• Inexpensive to buy
  • Self-priming
  • Filter cartridges included

Room for Improvement:

  • Poor quality biological filter media

Marina Power Filter

Marina S20 Power Filter
  • Power filter for aquariums up to 20 gallons
  • Self priming
  • Easy to maintain
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The Marina Power Filter is a very neat unit that you clip to the back of your fish tank. The pump motor is installed inside the tank on the intake, while the filter media is housed in a clear plastic HOB unit.

Since the motor is already submerged, you don’t need to prime it every time it’s unplugged. The filter height is adjustable, enabling you to adjust it to suit different water levels, and the motor is extremely quiet.

You can adjust the flow rate and the strength of the current to suit your fish. Also, the flow rate is horizontal, so your fish won’t be pushed or buffeted around the tank, and that flow direction ensures good surface agitation for improved oxygenation.

The package includes four filter media cartridges; two Bio-Clear and two Bio-Carb that both contain Cermitek biological filter media.

What We Like:

  • Flow rate is adjustable
  • Easy to maintain
  • Super-quiet running 

Room for Improvement:

  • Flow rate could be more powerful

Different Types Of 20-Gallon Filtration Systems

Before we look at the different kinds of filter systems that you can buy, let’s talk about how a filtration system works.

The Parts of a Filtration System

There are three methods of water filtration:

  • Mechanical filtration
  • Chemical filtration
  • Biological filtration

Mechanical Filtration

The mechanical part of the filtration system is essential for aquariums of 20 gallons and over.

The filter pump pushes water through the unit with enough power to circulate that water right around the whole tank. As the water moves through the aquarium, it collects large waste particles and pulls them through the filter media, where it’s processed by beneficial bacteria.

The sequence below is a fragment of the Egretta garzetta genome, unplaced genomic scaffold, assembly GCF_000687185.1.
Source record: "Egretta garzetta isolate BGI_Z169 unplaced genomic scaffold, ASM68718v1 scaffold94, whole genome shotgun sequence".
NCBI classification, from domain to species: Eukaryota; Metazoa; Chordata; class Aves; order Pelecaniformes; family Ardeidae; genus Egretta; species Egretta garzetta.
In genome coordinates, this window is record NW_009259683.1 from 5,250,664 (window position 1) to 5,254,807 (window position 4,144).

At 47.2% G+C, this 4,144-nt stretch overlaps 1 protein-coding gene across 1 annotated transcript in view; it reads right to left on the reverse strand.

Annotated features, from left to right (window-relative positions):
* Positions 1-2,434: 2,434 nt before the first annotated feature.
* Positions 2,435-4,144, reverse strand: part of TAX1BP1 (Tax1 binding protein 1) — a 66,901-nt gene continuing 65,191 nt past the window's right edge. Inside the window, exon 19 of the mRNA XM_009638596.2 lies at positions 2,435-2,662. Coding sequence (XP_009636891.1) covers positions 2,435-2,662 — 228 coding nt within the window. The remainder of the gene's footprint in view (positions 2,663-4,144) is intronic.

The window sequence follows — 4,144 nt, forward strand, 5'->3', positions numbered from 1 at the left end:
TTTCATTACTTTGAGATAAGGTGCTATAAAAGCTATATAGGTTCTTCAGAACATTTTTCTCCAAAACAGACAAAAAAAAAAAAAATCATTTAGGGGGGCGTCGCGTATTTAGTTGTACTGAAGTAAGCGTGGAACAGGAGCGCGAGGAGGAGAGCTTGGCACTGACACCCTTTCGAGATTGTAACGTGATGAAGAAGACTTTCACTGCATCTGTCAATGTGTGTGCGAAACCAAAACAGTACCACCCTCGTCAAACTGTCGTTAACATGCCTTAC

Mechanical filtration also agitates the water surface, helping to oxygenate the water for your fish and counteract the effects of carbon dioxide.

When choosing a filtration system, you want one that provides a GPH (Gallons Per Hour) rate of at least four times that of the tank’s volume.

So, if you have a 20-gallon tank, you need a filter with a rating of at least 80 gallons per hour.

If the pump isn’t powerful enough for the size of the aquarium, the water won’t be circulated properly. This will result in dead spots in the tank and poor water conditions for the plants and fish.

Chemical Filtration

Chemical filtration uses activated carbon to remove harmful substances such as heavy metals and medication from the water.

Activated carbon is typically the chemical filtration element of choice and generally is what you’ll find contained in filter cartridges.

Biological Filtration

Biological filtration is just about the most important part of any filter system since it’s essential for the management of the Nitrogen Cycle.

The beneficial bacteria that live in your fish tank eat harmful toxins, including ammonia and nitrite, processing them into less dangerous nitrates. Nitrates can be used by your plants as a fertilizer, but you do need to remove excessive nitrates by carrying out partial water changes every week.

The biological element of a filtration system usually includes sponges or some other kind of media on which the colonies of bacteria can become established and grow.

Different Types Of Filters

There are several different types of filter systems that work well with a 20-gallon tank, including:

  • Hang-on-back (HOB) filters
  • Internal filters
  • Canister filters

Hang-on-back (HOB) Filters

HOB or hang-on-back filters are combination filtration systems that include mechanical, chemical, and biological filter elements in an enclosed box.

This kind of filter is sometimes also known as a “backpack” filter.

Internal Filters

As the name suggests, internal filters are housed inside the fish tank. This kind of filter comes in several different forms, including:

Box Filters

Box filters are the simplest design of an internal filter system and are generally the cheapest, making them a favorite choice of beginners to the hobby.

A box filter system is attached to the glass or acrylic viewing panes via suction cups.

Under Gravel Filters (UGF)

Under Gravel Filters or UGF, consist of a basic plastic plate that sits underneath the substrate.

An external pump is used to draw water through the substrate and up an outlet tower to be recirculated through the aquarium.